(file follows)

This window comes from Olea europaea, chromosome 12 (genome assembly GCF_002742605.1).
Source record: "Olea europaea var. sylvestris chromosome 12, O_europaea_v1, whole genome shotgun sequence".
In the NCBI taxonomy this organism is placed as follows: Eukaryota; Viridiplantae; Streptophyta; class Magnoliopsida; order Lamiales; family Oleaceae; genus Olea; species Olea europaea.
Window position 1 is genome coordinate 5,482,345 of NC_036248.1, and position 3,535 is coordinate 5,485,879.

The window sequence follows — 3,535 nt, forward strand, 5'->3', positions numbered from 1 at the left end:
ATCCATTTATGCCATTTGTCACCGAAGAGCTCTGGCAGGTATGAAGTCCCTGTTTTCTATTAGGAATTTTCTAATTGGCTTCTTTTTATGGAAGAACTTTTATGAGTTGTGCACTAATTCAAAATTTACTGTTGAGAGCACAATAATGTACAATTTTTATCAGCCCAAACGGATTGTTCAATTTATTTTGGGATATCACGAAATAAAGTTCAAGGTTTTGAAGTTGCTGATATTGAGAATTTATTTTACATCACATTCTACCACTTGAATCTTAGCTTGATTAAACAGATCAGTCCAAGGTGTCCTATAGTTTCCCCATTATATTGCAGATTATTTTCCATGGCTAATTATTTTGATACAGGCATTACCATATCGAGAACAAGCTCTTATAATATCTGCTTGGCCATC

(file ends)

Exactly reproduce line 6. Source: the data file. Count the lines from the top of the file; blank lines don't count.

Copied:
ATCCATTTATGCCATTTGTCACCGAAGAGCTCTGGCAGGTATGAAGTCCCTGTTTTCTATTAGGAATTTTCTAATTGGCTTCTTTTTATGGAAGAACTTTTATGAGTTGTGCACTAATTCAAAATTTACTGTTGAGAGCACAATAATGTACAATTTTTATCAGCCCAAACGGATTGTTCAATTTATTTTGGGATATCACGAAATAAAGTTCAAGGTTTTGAAGTTGCTGATATTGAGAATTTATTTTACATCACATTCTACCACTTGAATCTTAGCTTGATTAAACAGATCAGTCCAAGGTGTCCTATAGTTTCCCCATTATATTGCAGATTATTTTCCATGGCTAATTATTTTGATACAGGCATTACCATATCGAGAACAAGCTCTTATAATATCTGCTTGGCCATC